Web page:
F. David Mathews

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Forrest David Mathews
F. David Mathews.jpg
11th United States Secretary of Health, Education, and Welfare
In office
August 8, 1975 – January 20, 1977
President Gerald Ford
Preceded by Caspar Weinberger
Succeeded by Joseph A. Califano, Jr.
Personal details
Born (1935-12-06) December 6, 1935 (age 80)
Grove Hill, Alabama[1]
Political party Unaffiliated
Alma mater University of Alabama (B.A.)
Columbia University (Ph.D.)

Forrest David Mathews (born December 6, 1935) served as the 11th United States Secretary of Health, Education, and Welfare from 1975 to 1977, during the administration of President Gerald R. Ford. He also served two nonconsecutive terms as the president of the University of Alabama. Since the 1980s he has been president and chief executive officer of the Kettering Foundation. He is the author of several books on democratic practice and education.

Early life and education[edit]

Mathews was born and grew up in Grove Hill, Alabama. He attended the University of Alabama (AB in history and classical Greek, 1958) and Columbia University (PHD in history, 1965). Mathews was president of the University of Alabama 1969-75, 1977–1980, an era of significant change and innovation. At age 33, Mathews was the university's youngest president.[2] He presided over the integration of the university's football program under Hall of Fame coach Bear Bryant in 1971.[citation needed]

Political life[edit]

Mathews is one of only two surviving secretaries of the now defunct Department of Health, Education, and Welfare (the other is his successor, Joseph A. Califano, Jr.). While at HEW, he worked on restoring public confidence in government and reforming the regulatory system. At his swearing in as secretary of HEW, Gerald Ford said, “Mathews brings to this new mission the strength of youth, a sense of purpose, the skills of a scholar, and the trusted record of a successful leader and administrator. That is an impressive inventory by any standard.”[3]

Later life[edit]

Mathews currently serves as president and chief executive officer of the Kettering Foundation, a not-for-profit research foundation rooted in the American tradition of invention. Charles F. Kettering, best known for inventing the automobile self-starter, created the foundation in 1927. Gradually, the foundation expanded its focus to look beyond scientific solutions, recognizing that problems like world hunger are not technical problems, but rather political problems. In the 1970s, the foundation began to concentrate on democratic politics, particularly the role of citizens. Mathews was elected to the Kettering Foundation board of trustees in 1972, and in 1981, he became its president and CEO.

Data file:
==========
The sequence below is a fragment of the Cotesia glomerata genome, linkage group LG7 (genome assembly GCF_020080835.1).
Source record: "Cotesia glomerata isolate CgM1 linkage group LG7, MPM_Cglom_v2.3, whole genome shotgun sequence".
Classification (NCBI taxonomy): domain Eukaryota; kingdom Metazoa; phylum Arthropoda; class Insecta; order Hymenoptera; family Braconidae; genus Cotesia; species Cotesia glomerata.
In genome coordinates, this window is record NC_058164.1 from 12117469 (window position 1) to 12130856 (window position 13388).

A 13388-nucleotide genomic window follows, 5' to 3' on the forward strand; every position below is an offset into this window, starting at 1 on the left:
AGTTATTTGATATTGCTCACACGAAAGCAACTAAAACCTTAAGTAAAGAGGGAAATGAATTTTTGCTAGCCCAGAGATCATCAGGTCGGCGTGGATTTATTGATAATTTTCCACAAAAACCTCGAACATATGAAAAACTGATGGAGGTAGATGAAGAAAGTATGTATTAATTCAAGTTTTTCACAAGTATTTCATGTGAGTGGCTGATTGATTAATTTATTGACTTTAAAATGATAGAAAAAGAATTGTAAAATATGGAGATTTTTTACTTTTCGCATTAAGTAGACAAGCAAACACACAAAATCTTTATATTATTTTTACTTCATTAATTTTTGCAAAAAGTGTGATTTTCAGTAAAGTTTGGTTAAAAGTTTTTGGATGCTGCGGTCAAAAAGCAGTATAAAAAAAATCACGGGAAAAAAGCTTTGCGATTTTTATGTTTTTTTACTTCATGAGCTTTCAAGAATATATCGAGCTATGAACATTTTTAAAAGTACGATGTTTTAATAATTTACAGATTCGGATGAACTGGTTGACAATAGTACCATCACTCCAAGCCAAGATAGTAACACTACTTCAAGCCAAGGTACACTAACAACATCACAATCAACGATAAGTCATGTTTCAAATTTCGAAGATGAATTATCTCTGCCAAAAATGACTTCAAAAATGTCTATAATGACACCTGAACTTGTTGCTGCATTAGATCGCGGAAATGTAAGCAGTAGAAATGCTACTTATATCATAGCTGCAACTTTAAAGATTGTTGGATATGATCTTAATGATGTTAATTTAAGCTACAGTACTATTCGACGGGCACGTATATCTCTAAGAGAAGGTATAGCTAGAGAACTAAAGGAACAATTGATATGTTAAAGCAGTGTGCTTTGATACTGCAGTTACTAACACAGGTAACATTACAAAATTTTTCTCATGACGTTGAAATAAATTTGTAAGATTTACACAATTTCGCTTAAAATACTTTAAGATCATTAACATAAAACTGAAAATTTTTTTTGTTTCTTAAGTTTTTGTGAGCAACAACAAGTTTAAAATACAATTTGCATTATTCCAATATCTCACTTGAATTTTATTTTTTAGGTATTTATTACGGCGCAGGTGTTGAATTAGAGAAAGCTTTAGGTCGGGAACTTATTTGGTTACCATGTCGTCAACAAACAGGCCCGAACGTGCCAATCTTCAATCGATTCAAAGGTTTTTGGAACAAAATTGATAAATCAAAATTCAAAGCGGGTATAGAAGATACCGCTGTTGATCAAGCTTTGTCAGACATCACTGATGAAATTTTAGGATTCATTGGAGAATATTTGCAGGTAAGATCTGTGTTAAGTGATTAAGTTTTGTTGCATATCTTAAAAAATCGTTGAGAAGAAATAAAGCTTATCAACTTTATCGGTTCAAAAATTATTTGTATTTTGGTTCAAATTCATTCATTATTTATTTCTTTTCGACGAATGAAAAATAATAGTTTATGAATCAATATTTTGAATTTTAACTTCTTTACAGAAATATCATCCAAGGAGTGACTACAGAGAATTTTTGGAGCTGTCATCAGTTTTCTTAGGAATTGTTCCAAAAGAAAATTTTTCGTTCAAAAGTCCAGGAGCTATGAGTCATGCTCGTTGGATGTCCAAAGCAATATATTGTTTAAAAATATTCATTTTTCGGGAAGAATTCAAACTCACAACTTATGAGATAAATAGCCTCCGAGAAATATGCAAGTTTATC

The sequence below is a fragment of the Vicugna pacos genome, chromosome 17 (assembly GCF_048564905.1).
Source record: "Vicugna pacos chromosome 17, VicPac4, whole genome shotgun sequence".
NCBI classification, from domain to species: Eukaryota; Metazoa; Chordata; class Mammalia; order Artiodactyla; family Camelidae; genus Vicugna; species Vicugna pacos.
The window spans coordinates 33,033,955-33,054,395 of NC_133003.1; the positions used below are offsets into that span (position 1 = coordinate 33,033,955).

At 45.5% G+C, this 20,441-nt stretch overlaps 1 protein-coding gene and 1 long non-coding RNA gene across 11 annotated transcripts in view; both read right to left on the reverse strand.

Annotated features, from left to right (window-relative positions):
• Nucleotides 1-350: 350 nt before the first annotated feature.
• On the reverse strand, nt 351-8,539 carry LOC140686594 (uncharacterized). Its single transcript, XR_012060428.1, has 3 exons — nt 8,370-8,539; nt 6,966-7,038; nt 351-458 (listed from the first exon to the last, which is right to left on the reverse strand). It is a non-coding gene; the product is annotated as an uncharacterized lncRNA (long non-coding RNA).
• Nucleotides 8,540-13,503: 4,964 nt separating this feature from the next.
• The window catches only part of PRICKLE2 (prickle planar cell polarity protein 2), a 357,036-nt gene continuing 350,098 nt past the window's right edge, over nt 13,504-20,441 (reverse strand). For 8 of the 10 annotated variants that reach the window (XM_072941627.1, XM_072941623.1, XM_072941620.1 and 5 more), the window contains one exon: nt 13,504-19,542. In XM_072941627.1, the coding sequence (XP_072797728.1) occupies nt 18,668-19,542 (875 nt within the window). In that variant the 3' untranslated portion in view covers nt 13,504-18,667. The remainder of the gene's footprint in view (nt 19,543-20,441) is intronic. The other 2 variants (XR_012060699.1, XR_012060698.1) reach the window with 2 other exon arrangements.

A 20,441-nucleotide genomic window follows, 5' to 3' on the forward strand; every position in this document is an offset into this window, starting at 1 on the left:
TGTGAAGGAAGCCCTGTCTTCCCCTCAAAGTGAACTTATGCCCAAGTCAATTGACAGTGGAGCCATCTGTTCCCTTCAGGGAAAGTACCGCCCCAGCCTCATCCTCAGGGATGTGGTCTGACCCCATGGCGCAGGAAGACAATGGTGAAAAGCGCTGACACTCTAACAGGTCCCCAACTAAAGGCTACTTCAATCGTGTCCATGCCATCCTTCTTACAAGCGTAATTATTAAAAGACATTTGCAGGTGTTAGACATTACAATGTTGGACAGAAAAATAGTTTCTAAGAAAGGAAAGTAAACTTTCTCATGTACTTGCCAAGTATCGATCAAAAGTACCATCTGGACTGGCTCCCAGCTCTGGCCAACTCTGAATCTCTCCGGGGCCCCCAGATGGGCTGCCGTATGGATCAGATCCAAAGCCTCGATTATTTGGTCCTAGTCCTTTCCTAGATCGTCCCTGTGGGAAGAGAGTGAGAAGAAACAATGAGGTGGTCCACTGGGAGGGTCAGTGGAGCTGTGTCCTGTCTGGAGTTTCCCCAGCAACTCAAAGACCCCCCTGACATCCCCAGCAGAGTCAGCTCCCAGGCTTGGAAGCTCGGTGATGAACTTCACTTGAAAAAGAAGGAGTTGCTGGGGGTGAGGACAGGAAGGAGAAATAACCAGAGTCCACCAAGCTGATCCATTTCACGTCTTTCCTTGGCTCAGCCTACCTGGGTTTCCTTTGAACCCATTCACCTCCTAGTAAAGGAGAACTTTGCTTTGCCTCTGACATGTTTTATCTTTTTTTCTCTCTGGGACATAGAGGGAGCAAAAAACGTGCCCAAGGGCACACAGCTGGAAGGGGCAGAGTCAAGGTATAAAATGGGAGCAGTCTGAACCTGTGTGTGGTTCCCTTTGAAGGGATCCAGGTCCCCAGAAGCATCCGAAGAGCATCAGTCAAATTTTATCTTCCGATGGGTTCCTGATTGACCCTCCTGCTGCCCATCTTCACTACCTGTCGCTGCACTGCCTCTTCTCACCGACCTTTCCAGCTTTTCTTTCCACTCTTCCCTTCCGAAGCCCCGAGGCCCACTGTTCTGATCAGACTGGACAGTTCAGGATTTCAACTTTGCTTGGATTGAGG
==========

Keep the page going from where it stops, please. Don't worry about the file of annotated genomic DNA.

F. David Mathews in a meeting with President Ford to discuss a Federal initiative to immunize all Americans against the swine flu influenza. [l-r: Dr. Jonas Salk, President Ford, HEW Secretary F. David Mathews, Dr. Albert B. Sabin]; in the Cabinet room on March 24, 1976.

Boards and foundations[edit]

Mathews serves on the board of a variety of organizations, including the Gerald R. Ford Foundation, National Issues Forums Institute,[4] Council on Public Policy Education,[5] and Public Agenda.[6] He has received numerous awards, including a citation as one of the Ten Outstanding Young Men in the Nation (Ten Outstanding Young Americans), United States Jaycees (1969); member, Alabama Academy of Honor[7] (1973); Nicholas Murray Butler Medal in Silver, Columbia University (1976); Educator of the Year, Alabama Conference of Black Mayors (1976); and the Brotherhood Award, National Conference of Christians and Jews (1979).


He was inducted into the University of Alabama College of Communication and Information Sciences Hall of Fame in 2004 and into the Alabama Healthcare Hall of Fame in 2006. In 2007, the Alabama Center for Civic Life was renamed in his honor as the David Mathews Center for Civic Life. He is the recipient of 16 honorary degrees.


Mathews has written extensively on such subjects as education, political theory, southern history, public policy, and international problem solving. His books include Why Public Schools? Whose Public Schools?[8] (NewSouth Books,[9] 2003); For Communities to Work (Kettering Foundation, 2002); Politics for People: Finding a Responsible Public Voice[10] (University of Illinois Press,[11] 1999); and Is There a Public for Public Schools? (1996). His most recent book, Reclaiming Public Education by Reclaiming Our Democracy (Kettering Foundation Press, 2006), focuses on the relationship between the public and public education.

See also[edit]


  1. ^ Robert, David (1990). Biographical Directory of the United States Executive Branch, 1774-1989. Greenwood Publishing Group. p. 246. 
  2. ^ [1] Archived March 4, 2005, at the Wayback Machine.
  3. ^ "Gerald R. Ford: Remarks at the Swearing In of David Mathews as Secretary of Health, Education, and Welfare". Presidency.ucsb.edu. 1975-08-08. Retrieved 2013-09-16. 
  4. ^ "National Issues Forum". Nifi.org. Retrieved 2013-09-16. 
  5. ^ [2] Archived July 5, 2008, at the Wayback Machine.
  6. ^ "Public Agenda : Our Story : Who We Are". Publicagenda.org. Retrieved 2013-09-16. 
  7. ^ "Welcome to the Alabama Academy of Honor". Archives.state.al.us. 2013-05-01. Retrieved 2013-09-16. 
  8. ^ "Why Public Schools? Whose Public Schools?". NewSouth Books. Retrieved 2013-09-16. 
  9. ^ "NewSouth - NewSouth Books, Junebug Books, Court Street Press". Newsouthbooks.com. Retrieved 2013-09-16. 
  10. ^ "UI Press | David Mathews | Politics for People: Finding a Responsible Public Voice". Press.uillinois.edu. Retrieved 2013-09-16. 
  11. ^ "UI Press | University of Illinois". Press.uillinois.edu. Retrieved 2013-09-16. 
Political offices
Preceded by
Caspar Weinberger
United States Secretary of Health, Education, and Welfare
August 8, 1975 - January 20, 1977
Succeeded by
Joseph A. Califano, Jr.

External links[edit]